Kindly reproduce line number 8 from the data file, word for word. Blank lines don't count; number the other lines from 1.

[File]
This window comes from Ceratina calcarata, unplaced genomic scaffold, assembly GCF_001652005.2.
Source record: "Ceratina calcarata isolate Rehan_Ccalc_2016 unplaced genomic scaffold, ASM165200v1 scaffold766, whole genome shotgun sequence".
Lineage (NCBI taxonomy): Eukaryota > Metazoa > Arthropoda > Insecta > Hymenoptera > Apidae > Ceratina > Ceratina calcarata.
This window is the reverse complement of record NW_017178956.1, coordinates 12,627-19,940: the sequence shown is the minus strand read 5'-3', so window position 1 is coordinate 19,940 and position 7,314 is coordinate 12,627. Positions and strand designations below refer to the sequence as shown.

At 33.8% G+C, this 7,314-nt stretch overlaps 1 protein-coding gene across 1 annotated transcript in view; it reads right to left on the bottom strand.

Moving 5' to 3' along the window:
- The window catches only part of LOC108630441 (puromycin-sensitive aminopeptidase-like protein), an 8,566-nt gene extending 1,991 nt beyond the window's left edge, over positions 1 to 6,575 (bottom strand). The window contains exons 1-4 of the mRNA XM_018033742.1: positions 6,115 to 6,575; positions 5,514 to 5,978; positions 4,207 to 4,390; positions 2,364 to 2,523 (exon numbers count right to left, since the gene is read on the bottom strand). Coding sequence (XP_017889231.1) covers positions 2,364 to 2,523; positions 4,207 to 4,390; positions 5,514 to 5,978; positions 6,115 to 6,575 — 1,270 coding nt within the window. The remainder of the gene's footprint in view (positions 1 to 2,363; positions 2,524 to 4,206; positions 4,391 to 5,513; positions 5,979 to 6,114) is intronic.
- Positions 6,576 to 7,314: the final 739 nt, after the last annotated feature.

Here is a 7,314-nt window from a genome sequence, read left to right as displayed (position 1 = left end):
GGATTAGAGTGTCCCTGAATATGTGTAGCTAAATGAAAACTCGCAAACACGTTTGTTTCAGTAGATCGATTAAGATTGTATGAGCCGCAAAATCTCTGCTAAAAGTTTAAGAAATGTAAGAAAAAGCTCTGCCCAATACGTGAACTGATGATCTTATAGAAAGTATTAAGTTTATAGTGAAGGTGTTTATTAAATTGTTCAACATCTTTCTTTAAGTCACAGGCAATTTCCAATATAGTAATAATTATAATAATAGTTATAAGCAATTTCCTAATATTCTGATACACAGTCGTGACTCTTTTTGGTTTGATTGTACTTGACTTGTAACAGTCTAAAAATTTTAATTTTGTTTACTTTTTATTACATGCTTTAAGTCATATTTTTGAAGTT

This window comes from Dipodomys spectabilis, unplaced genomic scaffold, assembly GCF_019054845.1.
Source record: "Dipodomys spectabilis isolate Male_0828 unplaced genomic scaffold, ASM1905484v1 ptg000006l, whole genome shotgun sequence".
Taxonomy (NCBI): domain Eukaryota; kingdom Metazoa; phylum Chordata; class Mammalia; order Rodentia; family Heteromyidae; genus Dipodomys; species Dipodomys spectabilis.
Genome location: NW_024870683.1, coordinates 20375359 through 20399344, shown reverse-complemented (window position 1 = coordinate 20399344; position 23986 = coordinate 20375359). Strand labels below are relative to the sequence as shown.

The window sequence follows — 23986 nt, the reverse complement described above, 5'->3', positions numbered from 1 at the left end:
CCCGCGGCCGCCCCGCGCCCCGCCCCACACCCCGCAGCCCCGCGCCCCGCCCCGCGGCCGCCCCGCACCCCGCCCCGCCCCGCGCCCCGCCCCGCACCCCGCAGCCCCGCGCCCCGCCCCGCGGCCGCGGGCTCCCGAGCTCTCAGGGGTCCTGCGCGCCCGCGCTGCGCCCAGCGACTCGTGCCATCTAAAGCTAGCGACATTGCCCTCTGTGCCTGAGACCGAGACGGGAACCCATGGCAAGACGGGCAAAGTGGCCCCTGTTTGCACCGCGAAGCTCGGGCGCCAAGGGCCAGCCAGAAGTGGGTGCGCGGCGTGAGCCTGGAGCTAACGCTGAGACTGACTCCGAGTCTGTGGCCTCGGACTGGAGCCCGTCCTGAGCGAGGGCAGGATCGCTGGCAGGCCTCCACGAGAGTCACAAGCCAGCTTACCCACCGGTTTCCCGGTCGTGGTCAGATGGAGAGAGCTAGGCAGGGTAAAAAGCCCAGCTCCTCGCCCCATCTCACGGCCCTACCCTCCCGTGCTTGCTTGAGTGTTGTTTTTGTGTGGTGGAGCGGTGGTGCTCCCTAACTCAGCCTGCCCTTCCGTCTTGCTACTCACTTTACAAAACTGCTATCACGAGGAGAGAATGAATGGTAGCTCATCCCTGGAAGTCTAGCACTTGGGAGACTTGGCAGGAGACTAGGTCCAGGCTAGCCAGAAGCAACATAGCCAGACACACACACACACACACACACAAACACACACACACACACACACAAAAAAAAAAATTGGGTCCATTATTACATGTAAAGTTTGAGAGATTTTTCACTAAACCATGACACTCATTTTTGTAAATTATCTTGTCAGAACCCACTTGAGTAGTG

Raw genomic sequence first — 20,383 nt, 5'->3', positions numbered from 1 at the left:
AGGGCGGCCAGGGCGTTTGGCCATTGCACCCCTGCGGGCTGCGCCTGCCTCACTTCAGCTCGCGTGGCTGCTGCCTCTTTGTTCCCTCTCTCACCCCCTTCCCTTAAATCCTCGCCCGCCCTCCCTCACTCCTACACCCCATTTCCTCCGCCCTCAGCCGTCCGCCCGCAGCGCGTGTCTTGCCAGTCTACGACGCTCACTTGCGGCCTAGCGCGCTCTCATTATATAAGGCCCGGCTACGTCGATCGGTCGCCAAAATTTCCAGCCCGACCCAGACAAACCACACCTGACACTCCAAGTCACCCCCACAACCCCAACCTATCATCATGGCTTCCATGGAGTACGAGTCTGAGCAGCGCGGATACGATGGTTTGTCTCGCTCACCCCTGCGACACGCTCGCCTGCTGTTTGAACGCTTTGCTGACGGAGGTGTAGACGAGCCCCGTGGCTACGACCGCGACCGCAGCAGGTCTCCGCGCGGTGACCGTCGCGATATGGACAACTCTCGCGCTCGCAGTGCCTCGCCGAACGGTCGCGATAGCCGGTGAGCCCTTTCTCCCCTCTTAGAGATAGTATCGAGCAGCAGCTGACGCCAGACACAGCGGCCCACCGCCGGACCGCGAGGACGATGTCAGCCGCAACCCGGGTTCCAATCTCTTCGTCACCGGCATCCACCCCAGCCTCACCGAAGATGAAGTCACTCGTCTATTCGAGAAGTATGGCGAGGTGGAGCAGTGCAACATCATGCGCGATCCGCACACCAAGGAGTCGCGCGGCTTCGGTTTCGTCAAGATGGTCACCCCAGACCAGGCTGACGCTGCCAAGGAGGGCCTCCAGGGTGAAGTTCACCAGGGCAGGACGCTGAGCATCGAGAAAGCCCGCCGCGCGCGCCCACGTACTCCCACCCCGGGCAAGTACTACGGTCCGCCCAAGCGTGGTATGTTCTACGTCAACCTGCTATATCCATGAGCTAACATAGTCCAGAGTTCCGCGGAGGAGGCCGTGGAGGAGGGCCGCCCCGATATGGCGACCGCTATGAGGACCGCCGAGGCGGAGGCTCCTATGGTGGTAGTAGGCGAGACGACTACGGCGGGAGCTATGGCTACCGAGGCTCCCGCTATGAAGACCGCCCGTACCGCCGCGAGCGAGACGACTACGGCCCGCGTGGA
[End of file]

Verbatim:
- Positions 6,576 to 7,314: the final 739 nt, after the last annotated feature.